via American Renaissance
Who in the world designed this website?
For a target audience of Republican primary voters, this has to be
among the least appealing approaches I have ever seen. On the homepage
there are two pictures of scenery, two of the candidate, and two of
(presumably) Kasich supporters.
Advertising is supposed to create a “bandwagon effect,” that is,
to get you to believe that people just like you support this guy. On Mr.
Kasich’s web site, besides the candidate, there are images of
exactly 14 people. Eleven are women and 13 are minorities. All are
teenagers or in their early 20s. How is this supposed to create a
bandwagon effect for tax-paying adult Republican voters in states like
New Hampshire and Iowa? And how is that Ebonics-speaking telephone
representative supposed to resonate with a New Hampshire electorate that
is 91 percent white?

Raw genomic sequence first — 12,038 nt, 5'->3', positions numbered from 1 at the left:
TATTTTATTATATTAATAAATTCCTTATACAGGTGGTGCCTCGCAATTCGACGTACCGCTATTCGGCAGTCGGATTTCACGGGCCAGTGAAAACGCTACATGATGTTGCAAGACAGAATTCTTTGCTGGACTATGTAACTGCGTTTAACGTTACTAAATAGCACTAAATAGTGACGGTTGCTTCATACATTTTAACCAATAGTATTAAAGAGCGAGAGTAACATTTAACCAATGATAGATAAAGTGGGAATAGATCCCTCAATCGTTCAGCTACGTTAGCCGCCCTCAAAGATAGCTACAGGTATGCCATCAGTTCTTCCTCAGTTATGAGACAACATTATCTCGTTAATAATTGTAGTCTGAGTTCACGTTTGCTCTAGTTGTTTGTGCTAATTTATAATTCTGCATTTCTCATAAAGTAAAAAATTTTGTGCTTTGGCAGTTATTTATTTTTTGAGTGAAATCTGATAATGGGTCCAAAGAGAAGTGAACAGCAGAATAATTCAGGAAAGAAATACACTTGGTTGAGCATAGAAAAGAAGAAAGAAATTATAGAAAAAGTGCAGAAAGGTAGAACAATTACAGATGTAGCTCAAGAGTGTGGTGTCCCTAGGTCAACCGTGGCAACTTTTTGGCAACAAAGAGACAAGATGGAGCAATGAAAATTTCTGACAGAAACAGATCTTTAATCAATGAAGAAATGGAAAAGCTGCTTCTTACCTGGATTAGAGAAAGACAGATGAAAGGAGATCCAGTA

The Kasich approach is even worse than that laughable video
from Jon Huntsman’s campaign kickoff four years ago in which the
candidate spent the entire video riding a motorcycle across the southern
Utah desert (which might as well have been Mars to us New Englanders),
while a narrator told us that Huntsman speaks Chinese and Hokkien
(whatever that is).
Look at the people featured at the Kasich website. Do I care what
these selfie-snapping narcissists think about national policy? What do
you suppose their combined tax burden was last year, compared to your
own? What could possibly have possessed someone seeking the Republican
nomination for president to represent himself this way?
The only explanation is that Mr. Kasich has hired an idiot for a
campaign manager, who thinks Mr. Kasich can win the New Hampshire
primary by pretending to be Barack Obama (who lost the New Hampshire
primary in 2008). I wasn’t likely to vote for the man to begin with, but
if his ability to run a campaign reflects his ability to run a nation,
this guy is off the list.
I didn’t try to reach anyone at the campaign, after all. These people are beyond advice. They’re hopeless.